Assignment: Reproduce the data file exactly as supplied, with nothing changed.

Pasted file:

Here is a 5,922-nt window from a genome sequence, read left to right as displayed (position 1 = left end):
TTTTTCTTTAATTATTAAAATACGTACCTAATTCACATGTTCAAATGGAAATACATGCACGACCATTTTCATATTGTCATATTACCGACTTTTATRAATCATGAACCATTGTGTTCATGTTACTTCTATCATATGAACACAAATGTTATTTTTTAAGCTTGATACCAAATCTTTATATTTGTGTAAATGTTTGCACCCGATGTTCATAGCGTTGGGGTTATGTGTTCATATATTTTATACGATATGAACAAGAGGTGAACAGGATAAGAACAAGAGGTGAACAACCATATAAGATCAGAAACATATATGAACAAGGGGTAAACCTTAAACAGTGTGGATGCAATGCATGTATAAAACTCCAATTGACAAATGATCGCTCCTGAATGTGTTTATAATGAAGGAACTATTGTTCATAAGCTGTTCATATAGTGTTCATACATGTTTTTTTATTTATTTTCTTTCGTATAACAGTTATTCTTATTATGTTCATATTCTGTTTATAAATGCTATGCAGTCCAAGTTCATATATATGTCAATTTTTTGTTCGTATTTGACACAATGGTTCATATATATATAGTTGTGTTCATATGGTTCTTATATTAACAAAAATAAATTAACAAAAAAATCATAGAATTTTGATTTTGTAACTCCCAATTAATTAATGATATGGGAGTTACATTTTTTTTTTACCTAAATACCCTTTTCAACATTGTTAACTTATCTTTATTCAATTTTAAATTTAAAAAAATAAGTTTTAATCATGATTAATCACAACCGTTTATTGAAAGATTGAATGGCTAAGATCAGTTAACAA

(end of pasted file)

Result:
Here is a 5,922-nt window from a genome sequence, read left to right as displayed (position 1 = left end):
TTTTTCTTTAATTATTAAAATACGTACCTAATTCACATGTTCAAATGGAAATACATGCACGACCATTTTCATATTGTCATATTACCGACTTTTATRAATCATGAACCATTGTGTTCATGTTACTTCTATCATATGAACACAAATGTTATTTTTTAAGCTTGATACCAAATCTTTATATTTGTGTAAATGTTTGCACCCGATGTTCATAGCGTTGGGGTTATGTGTTCATATATTTTATACGATATGAACAAGAGGTGAACAGGATAAGAACAAGAGGTGAACAACCATATAAGATCAGAAACATATATGAACAAGGGGTAAACCTTAAACAGTGTGGATGCAATGCATGTATAAAACTCCAATTGACAAATGATCGCTCCTGAATGTGTTTATAATGAAGGAACTATTGTTCATAAGCTGTTCATATAGTGTTCATACATGTTTTTTTATTTATTTTCTTTCGTATAACAGTTATTCTTATTATGTTCATATTCTGTTTATAAATGCTATGCAGTCCAAGTTCATATATATGTCAATTTTTTGTTCGTATTTGACACAATGGTTCATATATATATAGTTGTGTTCATATGGTTCTTATATTAACAAAAATAAATTAACAAAAAAATCATAGAATTTTGATTTTGTAACTCCCAATTAATTAATGATATGGGAGTTACATTTTTTTTTTACCTAAATACCCTTTTCAACATTGTTAACTTATCTTTATTCAATTTTAAATTTAAAAAAATAAGTTTTAATCATGATTAATCACAACCGTTTATTGAAAGATTGAATGGCTAAGATCAGTTAACAA